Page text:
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Petra Collins The End of the Decade

Petra Collins on how Tumblr feminism became corporate capitalism

The decade-defining photographer and director reflects on Tumblr feminism and coming out the other side of co-option

Deep fakes, influencers, viral fashion – we live in a world unrecognisable from the one we stood in ten years ago. As a chaotic decade comes to a close, we're speaking to the people who helped shape the last ten years and analysing the cultural shifts that have defined them. Explore the decade on our interactive timeline here, or head here to check out all our features.

Ten years ago, I was holed up in my teenage bedroom spending hours upon hours online, and specifically on Tumblr. My laptop screen was a portal to another world; a universe in which girls were creating work to define their own existences. To push against reductive stereotypes and to clap back at the narrow view of femininity they’d been fed for their entire existences.

It was there that I first came across Petra Collins’ work, falling in love with her now-defunct collective, The Ardorous, which was a website that gave female-identified artists a legitimate platform to operate on. Nine years on and Petra and her photography need no introduction. Since the turn of the decade, she has created multiple bodies of personal photography dealing with the trials and tribulations of grappling with her own identity, through the lens of a 35mm camera. From her humble beginnings online, then as a founding Rookie contributor, the Canada-born artist has gone on to shoot Gucci campaigns, as well as act as the brand’s muse and a face of one of its fragrances. Collins has worked extensively with Selena Gomez and exhibited at New York’s MoMA. 

But with the co-option of fourth-wave feminism becoming more and more pervasive as artists departed Tumblr for Instagram, Collins’ work – along with the work of her peers – found itself at the forefront of commodification. What started as a group of women and queer people – only then teenagers themselves – using their online platforms to muddle through the mess of feminine stereotypes, became moodboard fodder for huge corporations desperate for a new approach to sell products under the guise of empowerment. 

Collins’ influence on modern aesthetics can be seen everywhere from the Instagram posts of ‘feminist’ razor brands right up to HBO’s breakout series of the year, Euphoria. While pastel colour palettes and a soft focus may most quickly come to mind when her name is mentioned, Collins’ describes this as her “biggest pet peeve and annoyance”. “Every time I see that, I want to be like, literally, what photo are you talking about? The first photos that I did were super dark – there’s no pastel in those.” 

This misunderstanding of her photography is symptomatic of a larger misreading of ‘Tumblr feminism’ and the group of artists who emerged from it. Many of them, including Collins, were using extreme femininity to highlight the darkness and flaws within it. While it’s easy to see her early imagery as explicitly celebrating girlhood, there has always been a sinister undercurrent. As the decade draws to a close, Collins’ work is darker than ever before, using dismembered body parts made in collaboration with Sarah Sitkin to create striking self-portraiture harking back to her love of exploitation films.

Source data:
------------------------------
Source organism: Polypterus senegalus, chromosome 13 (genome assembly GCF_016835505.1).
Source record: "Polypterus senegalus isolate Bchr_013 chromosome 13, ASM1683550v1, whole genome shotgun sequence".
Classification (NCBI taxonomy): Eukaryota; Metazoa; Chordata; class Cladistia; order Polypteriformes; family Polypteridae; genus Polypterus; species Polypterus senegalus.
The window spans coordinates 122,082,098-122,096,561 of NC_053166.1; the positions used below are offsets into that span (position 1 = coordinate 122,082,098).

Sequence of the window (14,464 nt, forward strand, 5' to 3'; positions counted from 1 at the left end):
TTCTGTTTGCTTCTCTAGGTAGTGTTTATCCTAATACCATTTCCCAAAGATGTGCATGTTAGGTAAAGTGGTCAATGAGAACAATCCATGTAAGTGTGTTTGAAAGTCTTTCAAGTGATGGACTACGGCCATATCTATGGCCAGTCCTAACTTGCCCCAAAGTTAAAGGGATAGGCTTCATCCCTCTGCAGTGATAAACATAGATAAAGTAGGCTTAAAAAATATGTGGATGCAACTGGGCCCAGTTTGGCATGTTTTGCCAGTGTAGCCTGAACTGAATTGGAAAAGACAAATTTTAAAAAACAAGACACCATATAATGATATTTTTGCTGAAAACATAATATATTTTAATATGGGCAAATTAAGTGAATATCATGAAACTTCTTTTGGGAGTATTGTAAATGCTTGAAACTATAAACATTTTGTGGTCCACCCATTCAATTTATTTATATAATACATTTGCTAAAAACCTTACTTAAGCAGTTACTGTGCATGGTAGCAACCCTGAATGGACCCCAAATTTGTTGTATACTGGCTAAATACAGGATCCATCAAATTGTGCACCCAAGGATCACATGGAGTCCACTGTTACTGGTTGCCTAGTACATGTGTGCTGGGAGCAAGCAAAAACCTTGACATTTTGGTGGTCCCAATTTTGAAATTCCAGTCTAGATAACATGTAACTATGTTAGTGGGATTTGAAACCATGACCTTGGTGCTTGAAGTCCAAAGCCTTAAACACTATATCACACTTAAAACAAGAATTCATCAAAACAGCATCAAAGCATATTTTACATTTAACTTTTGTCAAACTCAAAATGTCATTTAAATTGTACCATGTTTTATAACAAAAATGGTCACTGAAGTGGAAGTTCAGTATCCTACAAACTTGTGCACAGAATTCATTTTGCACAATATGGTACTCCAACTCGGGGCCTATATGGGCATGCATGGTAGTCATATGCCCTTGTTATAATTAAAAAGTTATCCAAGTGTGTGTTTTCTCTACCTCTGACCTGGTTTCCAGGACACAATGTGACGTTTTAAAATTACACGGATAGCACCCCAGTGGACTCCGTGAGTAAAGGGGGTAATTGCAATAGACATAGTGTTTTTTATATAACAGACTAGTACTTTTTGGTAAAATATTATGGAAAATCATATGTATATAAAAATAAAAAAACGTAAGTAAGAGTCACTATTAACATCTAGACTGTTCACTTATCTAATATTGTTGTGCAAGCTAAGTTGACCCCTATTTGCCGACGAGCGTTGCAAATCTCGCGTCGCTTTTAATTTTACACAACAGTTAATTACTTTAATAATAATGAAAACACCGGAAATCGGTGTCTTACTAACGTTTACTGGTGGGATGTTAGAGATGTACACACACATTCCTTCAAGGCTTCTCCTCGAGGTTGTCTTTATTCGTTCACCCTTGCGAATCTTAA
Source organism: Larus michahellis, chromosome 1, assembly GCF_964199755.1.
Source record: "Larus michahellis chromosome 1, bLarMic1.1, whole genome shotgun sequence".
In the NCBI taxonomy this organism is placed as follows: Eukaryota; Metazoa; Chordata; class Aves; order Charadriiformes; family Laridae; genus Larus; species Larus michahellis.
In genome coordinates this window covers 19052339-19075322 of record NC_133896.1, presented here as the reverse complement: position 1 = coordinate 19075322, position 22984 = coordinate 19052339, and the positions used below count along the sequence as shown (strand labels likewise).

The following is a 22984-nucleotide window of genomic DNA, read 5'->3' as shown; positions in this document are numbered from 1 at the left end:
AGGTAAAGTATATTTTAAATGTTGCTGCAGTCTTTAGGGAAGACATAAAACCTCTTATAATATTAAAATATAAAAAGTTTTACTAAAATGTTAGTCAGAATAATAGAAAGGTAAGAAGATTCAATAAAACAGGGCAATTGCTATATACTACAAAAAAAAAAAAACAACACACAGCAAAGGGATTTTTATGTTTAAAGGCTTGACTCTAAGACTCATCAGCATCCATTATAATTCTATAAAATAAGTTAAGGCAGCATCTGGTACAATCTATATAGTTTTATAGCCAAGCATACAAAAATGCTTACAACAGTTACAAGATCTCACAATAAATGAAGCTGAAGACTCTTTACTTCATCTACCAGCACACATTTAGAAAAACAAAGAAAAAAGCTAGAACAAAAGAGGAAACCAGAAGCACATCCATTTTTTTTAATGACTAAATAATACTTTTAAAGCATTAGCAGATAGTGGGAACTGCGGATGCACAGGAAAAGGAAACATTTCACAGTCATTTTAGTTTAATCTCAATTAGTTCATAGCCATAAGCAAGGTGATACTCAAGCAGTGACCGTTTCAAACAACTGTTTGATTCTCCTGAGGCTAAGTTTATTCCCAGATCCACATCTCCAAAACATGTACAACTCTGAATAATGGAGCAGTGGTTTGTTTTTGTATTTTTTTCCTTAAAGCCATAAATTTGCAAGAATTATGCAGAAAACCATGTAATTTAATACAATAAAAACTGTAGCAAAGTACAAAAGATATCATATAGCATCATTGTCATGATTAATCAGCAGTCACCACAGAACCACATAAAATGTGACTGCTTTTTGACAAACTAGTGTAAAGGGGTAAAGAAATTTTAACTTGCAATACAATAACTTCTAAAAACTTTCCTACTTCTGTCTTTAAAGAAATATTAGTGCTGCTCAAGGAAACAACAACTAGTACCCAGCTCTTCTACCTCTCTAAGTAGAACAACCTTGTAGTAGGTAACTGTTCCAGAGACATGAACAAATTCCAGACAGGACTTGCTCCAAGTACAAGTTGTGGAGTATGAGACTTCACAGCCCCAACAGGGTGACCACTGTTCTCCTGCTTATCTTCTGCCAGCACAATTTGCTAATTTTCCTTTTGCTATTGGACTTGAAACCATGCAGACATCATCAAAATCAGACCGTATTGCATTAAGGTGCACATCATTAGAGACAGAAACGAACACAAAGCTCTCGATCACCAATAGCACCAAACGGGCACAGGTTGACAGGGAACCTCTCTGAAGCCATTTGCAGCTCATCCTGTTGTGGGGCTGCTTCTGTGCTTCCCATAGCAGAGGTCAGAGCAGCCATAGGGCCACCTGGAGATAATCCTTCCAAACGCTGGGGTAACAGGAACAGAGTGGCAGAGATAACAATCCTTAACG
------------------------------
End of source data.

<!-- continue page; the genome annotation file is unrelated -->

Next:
I sat down with Collins to discuss what the first decade of her career has taught her as an artist; from the importance of working collectively to the legacy of her early work, and how it feels to come out the other side of having your aesthetic misread and co-opted.

Where were you at the beginning of the decade?

Petra Collins: It’s so funny because I really have a sense of trying to place this. Ten years ago, I was 16. I was in Toronto, and that’s actually when I was really starting to take photos, or it was getting into it… That was the year that I figured out my aesthetic, really. This was pre-Rookie and pre-The Ardorous. I was 16, just really going through it, and taking photos.

Were you already on Tumblr ten years ago?

Petra Collins: Oh my god, totally on Tumblr! On Tumblr before that, even. I was heavily, heavily influenced by everything I was seeing on Tumblr. That’s where I also got my bearings for what I liked, because I wasn’t seeing anything, obviously, in any magazines, movies, or on television. I was going to Tumblr to see what other content, or what other things, I could access that were closer to me.

When did you start The Ardorous and why?

Petra Collins: I guess I started at 17, or I maybe started it during 2010. I was heavily on Tumblr, and I was creating a lot of art, and I didn’t see a community or a platform that I thought was a space where these people were being identified. I’ve always been a deep art lover, and my favourite things were going to museums. I’m seeing all this work on Tumblr, and I’m seeing this whole movement and aesthetic and genre come up, and I really wanted a place for it to go. I wanted a professional platform to exist.